Two-way catalytic converters

A two-way catalytic converter has two simultaneous tasks:

  1. Oxidation of carbon monoxide to carbon dioxide: 2CO + O2 → 2CO2
  2. Oxidation of unburnt hydrocarbons (unburnt and partially-burnt fuel) to carbon dioxide and water: 2CxHy + (2x+y/2)O2 → 2xCO2 + yH2O

This type of catalytic converter is widely used on diesel engines to reduce hydrocarbon and carbon monoxide emissions. They were also used on spark ignition (gasoline) engines in USA market automobiles up until 1981, when they were replaced by three-way converters due to regulatory changes requiring reductions on NOx emissions. Reduction of the NOx emissions requires an additional step. Platinum catalysis can be used.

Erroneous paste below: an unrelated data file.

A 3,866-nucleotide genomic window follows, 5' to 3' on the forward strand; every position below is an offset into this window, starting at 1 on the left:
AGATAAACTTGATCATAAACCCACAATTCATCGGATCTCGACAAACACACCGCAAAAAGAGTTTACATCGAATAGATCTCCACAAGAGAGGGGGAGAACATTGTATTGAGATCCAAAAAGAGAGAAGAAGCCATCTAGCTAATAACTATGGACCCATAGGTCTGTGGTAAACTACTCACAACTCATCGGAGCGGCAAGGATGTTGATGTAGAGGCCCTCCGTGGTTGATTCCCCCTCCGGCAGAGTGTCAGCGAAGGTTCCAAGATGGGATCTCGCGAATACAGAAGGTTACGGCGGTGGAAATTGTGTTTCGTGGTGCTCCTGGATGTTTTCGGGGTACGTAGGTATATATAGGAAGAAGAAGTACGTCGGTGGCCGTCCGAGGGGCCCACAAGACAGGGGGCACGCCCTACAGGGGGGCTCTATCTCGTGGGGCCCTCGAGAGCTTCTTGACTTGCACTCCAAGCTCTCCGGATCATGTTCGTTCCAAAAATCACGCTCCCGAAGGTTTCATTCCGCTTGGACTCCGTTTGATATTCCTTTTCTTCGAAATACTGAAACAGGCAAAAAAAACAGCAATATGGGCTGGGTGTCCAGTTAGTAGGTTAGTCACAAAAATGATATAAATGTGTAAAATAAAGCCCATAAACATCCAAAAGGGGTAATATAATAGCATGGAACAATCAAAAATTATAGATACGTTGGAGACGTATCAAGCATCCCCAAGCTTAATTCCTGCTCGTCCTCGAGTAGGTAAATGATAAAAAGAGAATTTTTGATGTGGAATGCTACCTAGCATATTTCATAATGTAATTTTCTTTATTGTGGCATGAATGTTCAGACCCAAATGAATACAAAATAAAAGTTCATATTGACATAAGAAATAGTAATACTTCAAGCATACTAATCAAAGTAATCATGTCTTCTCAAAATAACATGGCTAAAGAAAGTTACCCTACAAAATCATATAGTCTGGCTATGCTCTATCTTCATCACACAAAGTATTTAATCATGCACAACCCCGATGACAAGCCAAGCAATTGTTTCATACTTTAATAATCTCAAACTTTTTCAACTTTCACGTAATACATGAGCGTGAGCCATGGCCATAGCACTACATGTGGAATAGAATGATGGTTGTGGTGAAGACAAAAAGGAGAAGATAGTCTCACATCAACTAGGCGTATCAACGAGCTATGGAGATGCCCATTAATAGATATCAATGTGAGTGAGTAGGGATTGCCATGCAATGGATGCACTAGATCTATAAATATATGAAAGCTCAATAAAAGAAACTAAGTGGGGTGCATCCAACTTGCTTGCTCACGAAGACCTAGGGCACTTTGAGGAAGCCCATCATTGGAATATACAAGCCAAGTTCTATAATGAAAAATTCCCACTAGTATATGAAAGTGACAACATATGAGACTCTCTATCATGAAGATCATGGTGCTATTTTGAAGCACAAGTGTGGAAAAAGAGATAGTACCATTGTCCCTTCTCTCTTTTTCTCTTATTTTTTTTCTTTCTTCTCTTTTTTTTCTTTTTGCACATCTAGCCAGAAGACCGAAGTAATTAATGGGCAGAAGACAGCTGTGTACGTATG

Instead of catalysis, for diesel engines a true reactant, ammonia pyrolyzed in situ from urea, can be used to reduce the NOx into nitrogen, see AdBlue.

The regulations regarding hydrocarbons vary according to the engine regulated, as well as the jurisdiction. In some cases, "non-methane hydrocarbons" are regulated, while in other cases, "total hydrocarbons" are regulated. Technology for one application (to meet a non-methane hydrocarbon standard) may not be suitable for use in an application that has to meet a total hydrocarbon standard. Methane is not toxic, but is more difficult to break down in a catalytic converter, so in effect a "non-methane hydrocarbon" standard can be considered to be looser. Since methane is a greenhouse gas, interest is rising in how to eliminate emissions of it.